Being a parent is tough stuff… and some how our parents wont ever
let us forget how awful we were as kids, so I’m sure I wont let my
child forget when he gets older. I’m a dad to a wonderful son named
Marc, he’s just a few months over two years old and boy has shit hit
The terrible twos started at 20 months old for him, when he
really started to say No. No. No. No. Even to the simple questions do
you want to eat? no. do you want to have your diaper changed? no.
These are clearly things I would want to say Yes too. Of course I
tested this theory of life out by offering known treats like do you
want a cookie? Yes. do you want to watch more Yo Gabba Gabba? Yes.
It’s been great to watch him develop right in front of my eyes. From
the days of non-verbal communication, to now him slurring out full
sentences. Ok… he fully has to repeat and still use some non-verbal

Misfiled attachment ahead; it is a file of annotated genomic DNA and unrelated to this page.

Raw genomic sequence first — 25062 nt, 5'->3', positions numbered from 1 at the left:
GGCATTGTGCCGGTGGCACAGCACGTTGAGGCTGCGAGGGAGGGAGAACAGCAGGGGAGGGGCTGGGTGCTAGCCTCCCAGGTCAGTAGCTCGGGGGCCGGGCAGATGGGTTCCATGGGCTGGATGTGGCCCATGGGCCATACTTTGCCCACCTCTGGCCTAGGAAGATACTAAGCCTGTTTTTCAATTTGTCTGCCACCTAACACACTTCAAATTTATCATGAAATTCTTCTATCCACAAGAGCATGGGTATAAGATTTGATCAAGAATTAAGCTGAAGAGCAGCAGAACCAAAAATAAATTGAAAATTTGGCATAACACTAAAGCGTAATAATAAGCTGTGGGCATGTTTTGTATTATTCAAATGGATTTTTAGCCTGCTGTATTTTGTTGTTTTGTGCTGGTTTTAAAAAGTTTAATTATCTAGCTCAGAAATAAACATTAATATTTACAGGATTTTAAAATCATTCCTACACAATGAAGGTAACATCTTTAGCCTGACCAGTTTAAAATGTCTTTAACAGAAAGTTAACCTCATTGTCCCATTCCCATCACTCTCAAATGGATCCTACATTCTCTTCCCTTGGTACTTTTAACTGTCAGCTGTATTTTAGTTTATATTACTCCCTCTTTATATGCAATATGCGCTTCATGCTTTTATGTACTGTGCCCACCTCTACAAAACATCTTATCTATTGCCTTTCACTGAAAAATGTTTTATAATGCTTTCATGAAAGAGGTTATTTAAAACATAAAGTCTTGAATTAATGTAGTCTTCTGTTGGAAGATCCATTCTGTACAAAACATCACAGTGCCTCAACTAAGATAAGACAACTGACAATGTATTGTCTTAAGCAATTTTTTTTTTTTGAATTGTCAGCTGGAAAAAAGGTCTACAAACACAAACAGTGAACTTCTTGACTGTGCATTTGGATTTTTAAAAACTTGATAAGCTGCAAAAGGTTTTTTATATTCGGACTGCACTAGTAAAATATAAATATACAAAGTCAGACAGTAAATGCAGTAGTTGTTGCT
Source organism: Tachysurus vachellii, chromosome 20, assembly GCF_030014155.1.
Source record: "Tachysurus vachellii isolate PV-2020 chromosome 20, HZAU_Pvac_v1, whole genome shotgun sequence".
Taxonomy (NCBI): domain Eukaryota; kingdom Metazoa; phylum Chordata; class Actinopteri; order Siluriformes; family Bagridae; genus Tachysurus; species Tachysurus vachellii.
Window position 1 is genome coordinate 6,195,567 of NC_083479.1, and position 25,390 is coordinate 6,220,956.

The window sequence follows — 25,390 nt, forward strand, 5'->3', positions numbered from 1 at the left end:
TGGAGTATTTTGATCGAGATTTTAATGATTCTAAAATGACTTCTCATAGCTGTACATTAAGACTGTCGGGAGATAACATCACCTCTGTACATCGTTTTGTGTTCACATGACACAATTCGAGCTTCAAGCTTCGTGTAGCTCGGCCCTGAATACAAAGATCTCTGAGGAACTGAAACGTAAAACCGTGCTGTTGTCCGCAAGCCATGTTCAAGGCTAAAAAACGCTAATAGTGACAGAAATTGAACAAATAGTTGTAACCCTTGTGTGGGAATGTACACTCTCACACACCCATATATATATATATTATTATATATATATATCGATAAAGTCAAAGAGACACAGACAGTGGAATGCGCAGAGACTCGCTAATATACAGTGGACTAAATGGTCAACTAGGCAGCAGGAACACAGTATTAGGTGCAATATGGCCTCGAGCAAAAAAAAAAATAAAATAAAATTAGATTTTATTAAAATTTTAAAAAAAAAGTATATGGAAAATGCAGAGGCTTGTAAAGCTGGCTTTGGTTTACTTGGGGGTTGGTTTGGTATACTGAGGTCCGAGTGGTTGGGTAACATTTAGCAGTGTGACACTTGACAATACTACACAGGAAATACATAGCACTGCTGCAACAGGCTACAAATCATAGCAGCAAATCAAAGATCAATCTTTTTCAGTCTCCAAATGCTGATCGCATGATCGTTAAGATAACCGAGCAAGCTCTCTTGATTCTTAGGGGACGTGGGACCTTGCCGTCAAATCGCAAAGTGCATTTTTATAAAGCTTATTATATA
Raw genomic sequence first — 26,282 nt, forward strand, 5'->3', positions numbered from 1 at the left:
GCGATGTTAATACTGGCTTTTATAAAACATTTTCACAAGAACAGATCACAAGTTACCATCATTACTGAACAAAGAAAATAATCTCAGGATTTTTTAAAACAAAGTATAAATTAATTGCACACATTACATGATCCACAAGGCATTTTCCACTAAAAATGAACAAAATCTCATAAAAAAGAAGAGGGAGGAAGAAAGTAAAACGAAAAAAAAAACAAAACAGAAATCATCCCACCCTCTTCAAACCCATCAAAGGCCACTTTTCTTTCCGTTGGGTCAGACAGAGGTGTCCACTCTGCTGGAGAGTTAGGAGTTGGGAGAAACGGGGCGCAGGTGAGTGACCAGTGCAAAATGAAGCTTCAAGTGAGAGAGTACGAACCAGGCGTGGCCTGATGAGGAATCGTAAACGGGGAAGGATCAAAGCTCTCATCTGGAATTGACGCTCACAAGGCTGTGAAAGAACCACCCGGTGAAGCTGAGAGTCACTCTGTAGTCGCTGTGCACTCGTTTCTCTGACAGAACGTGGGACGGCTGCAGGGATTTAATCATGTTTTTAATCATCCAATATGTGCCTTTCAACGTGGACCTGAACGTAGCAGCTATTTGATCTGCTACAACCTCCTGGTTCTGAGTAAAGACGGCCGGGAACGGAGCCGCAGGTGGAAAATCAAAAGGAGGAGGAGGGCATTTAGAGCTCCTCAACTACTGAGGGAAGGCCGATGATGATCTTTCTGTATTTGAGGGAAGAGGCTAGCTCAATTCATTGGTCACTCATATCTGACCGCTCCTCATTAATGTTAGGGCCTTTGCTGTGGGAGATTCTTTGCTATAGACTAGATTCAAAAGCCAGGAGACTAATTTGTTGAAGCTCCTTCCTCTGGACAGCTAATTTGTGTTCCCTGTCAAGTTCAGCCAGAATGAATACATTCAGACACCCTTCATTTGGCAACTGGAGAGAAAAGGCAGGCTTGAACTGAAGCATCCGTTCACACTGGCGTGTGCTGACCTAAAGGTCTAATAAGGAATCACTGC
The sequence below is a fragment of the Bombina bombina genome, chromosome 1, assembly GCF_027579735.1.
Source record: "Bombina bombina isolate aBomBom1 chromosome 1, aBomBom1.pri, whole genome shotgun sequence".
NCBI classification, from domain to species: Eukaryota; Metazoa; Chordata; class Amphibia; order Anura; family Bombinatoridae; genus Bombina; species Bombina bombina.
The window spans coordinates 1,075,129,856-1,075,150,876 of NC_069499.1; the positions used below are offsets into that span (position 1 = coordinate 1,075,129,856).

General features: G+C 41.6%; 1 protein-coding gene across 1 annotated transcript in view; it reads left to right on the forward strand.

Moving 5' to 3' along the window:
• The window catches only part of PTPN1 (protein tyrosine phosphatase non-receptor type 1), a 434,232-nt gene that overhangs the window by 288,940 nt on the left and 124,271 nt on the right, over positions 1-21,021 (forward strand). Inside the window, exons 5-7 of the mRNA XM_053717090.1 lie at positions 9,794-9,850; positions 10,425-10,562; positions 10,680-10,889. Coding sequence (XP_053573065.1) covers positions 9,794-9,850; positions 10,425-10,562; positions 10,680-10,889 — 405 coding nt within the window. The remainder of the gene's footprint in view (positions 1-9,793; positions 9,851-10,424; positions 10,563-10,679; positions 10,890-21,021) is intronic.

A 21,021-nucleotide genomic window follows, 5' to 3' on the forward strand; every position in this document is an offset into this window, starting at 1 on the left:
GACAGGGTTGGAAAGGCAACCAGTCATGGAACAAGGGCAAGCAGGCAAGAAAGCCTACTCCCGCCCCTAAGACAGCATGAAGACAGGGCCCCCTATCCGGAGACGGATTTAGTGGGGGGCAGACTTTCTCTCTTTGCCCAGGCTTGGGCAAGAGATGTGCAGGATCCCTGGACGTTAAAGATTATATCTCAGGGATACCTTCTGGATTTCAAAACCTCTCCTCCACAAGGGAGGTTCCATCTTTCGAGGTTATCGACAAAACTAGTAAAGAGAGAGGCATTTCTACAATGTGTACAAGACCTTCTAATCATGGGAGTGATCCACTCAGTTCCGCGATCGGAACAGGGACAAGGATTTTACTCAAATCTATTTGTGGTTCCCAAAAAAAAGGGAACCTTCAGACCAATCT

tools to get me to understand what he really is saying but he knows
what he wants to say and he thinks he’s saying it.
Which leads me to my title I am your father. And don’t you forget
it… We’re beyond the testing phase not we’re at the all out crossing
lines. You know the fighting to hold hands to cross streets, usually
he wants to do it himself or be carried no in between. There is
little I can do to hold him when he doesn’t want to be held, because
his feet hang in a good sweet spot of my lower gut.
I’ve started talking back to him and I find myself saying it – because I say so or I’m your father and all the other great dadisms out there. He reacts well depending on his mood or depending on which way the wind blows or if the groundhog saw its shadow.
It’s a fun ride parenthood – I’m sure the stories I’ll tell my kid
will make him the next year plus just like my parents have been
telling me what a hell raiser I was at his age.
*Note: You can find Adam writing about his adventures in fatherhood at Dada Rocks and on Twitter @DadaRocks. You can also follow the popular hashtag #DadsTalking for more amazing Dad talk!
I Am Your Father. And Don’t You Forget It.
5 Nov ’10 By